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Inverse relationship between the complexity of midfoot kinematics and muscle activation in patients with medial tibial stress syndrome.
Rathleff MS, Samani A, Olesen CG, Kersting UG, Madeleine P J Electromyogr Kinesiol. 2011 Apr 5;
Medial tibial stress syndrome is a common overuse injury characterized by pain located on the medial side of the lower leg during weight bearing activities such as gait. The purpose of this study was to apply linear and nonlinear methods to compare the structure of variability of midfoot kinematics and surface electromyographic (SEMG) signals between patients with medial tibial stress syndrome and healthy controls during gait. Fourteen patients diagnosed with medial tibial stress syndrome and 11 healthy controls were included from an orthopaedic clinic. SEMG from tibialis anterior and the soleus muscles as well as midfoot kinematics were recorded during 20 consecutive gait cycles. Permuted sample entropy and permutation entropy were used as a measure of complexity from SEMG signals and kinematics. SEMG signals in patients with medial tibial stress syndrome were characterized by higher structural complexity compared with healthy controls (p<0.001) while it was the opposite for the midfoot kinematics (p=0.01). Assessing the complexity of midfoot kinematics and SEMG activation pattern enabled a precise characterization of gait in patients with medial tibial stress syndrome. The reported inverse relationship in foot kinematics and SEMG complexity most likely point towards separated control processes governing gait variability.
Re: Midfoot kinematics and muscle activation in patients with medial tibial stress syndrome
Dynamic Midfoot Kinematics in Subjects with Medial Tibial Stress Syndrome
Michael S. Rathleff, Luke A. Kelly, Finn B. Christensen, Ole H. Simonsen, Søren Kaalund, Uffe Laessoe J Am Podiatr Med Assoc 102(3): 205–212, 2012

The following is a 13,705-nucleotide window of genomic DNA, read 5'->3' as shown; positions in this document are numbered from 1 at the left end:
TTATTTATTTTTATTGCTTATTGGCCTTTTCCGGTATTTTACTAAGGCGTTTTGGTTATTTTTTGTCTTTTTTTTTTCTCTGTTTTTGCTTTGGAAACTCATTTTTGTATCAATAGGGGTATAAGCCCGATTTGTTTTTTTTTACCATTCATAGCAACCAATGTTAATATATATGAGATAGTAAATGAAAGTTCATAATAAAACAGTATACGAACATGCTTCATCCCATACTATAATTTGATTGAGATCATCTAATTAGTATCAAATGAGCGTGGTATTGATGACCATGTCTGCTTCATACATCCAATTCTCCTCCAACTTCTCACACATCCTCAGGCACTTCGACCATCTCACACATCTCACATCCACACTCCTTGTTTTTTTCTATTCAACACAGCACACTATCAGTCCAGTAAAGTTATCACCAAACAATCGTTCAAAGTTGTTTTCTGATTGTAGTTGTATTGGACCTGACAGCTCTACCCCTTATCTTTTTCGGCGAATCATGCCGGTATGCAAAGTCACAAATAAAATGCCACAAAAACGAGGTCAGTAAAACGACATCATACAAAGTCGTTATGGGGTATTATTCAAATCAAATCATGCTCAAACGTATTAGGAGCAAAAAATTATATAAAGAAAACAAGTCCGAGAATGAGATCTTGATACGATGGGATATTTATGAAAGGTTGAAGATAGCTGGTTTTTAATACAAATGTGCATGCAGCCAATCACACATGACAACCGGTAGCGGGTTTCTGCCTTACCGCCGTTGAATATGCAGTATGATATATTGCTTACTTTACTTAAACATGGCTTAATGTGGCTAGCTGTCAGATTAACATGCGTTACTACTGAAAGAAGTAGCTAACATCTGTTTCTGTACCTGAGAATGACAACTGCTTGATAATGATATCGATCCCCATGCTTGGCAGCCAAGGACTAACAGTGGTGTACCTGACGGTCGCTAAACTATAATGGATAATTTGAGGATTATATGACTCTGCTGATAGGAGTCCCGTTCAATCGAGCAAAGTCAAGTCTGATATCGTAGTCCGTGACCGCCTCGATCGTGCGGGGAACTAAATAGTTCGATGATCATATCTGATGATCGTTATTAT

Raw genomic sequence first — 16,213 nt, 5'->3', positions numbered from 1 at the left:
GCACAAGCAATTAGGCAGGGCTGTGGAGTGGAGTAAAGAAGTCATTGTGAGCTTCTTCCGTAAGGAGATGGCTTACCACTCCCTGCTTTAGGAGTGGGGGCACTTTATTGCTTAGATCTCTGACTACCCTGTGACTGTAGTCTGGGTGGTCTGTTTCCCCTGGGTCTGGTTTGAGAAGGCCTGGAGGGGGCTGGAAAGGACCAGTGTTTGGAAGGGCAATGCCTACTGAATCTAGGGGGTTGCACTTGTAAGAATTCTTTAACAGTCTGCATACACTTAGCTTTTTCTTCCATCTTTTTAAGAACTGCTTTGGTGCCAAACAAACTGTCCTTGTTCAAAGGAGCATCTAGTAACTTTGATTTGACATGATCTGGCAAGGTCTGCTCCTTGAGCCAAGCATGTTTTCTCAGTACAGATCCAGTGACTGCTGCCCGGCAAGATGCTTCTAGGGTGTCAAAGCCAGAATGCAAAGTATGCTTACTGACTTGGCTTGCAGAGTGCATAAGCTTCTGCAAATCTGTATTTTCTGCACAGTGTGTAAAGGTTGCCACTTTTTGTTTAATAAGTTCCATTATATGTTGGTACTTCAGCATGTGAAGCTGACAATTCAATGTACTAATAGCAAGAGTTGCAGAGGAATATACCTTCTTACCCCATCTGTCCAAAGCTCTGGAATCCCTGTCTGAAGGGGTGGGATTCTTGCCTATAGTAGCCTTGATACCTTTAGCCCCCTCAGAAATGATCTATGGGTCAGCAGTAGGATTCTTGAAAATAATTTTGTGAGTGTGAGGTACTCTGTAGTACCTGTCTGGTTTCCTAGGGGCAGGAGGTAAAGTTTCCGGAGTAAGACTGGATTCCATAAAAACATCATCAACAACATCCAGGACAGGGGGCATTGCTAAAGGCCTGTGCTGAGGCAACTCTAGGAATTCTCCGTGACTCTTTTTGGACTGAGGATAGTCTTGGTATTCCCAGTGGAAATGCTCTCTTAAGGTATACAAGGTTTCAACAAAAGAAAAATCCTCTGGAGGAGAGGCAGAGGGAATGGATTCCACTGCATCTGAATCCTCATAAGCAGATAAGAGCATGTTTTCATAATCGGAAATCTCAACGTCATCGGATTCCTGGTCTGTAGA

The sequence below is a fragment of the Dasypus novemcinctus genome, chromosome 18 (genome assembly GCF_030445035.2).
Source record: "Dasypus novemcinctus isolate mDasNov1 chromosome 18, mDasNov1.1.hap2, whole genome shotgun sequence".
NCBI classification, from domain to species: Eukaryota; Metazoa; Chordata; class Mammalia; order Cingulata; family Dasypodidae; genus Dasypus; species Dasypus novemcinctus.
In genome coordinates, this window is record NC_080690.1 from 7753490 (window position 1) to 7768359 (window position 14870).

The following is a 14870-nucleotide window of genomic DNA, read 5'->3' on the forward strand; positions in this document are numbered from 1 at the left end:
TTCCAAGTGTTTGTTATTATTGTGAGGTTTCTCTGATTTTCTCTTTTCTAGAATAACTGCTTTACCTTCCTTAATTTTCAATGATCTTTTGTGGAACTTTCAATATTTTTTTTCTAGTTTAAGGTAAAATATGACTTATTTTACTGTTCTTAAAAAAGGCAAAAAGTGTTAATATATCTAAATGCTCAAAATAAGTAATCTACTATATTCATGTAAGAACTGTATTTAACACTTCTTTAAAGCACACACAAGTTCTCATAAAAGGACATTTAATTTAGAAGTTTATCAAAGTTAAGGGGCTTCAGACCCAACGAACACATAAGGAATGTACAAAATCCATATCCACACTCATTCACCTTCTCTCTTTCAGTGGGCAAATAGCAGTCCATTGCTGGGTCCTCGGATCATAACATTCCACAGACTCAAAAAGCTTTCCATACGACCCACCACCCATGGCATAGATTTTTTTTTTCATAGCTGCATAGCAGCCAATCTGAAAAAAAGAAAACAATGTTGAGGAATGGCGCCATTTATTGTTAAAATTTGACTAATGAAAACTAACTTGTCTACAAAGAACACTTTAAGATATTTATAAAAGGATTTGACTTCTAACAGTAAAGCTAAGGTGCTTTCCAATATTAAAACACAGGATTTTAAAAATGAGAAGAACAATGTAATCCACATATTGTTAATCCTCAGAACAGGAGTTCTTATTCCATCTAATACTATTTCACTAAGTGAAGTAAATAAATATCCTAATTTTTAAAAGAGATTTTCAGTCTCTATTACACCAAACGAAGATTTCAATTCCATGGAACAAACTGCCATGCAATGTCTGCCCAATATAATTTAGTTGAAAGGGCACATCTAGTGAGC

Background: Medial tibial stress syndrome (MTSS) is a common diagnosis. Several studies have demonstrated that excessive static navicular drop (ND) is related to the diagnosis. However, no studies have yet investigated ND and the velocity of ND during dynamic conditions. The aim of this study was to evaluate ND characteristics in patients with MTSS in dynamic and static conditions.
Methods: In a case-control study, 14 patients diagnosed as having MTSS were included from an orthopedic outpatient clinic. A control group consisting of 14 healthy participants was matched regarding age, sex, and typical sporting activity. Navicular drop was evaluated during treadmill walking by a two-dimensional video analysis. Static foot posture, static ND, dynamic ND (dND), and velocity of dND were compared.
Results: The two groups were comparable in relation to age, sex, height, weight, and foot size. No significant difference was found in static foot posture. Static ND showed a mean difference of 1.7 mm between the groups (P = .08). During treadmill walking, patients with MTSS had, on average, a 1.5-mm-larger dND (P =.004) and a 2.4-mm/sec-larger mean velocity of dND (P = .03).
Conclusions: Patients with MTSS display a larger ND and a higher ND velocity during treadmill walking. Increased ND velocity may be important to this condition. Future studies should include velocity of dND to investigate the mechanisms of dND in relation to overuse injuries.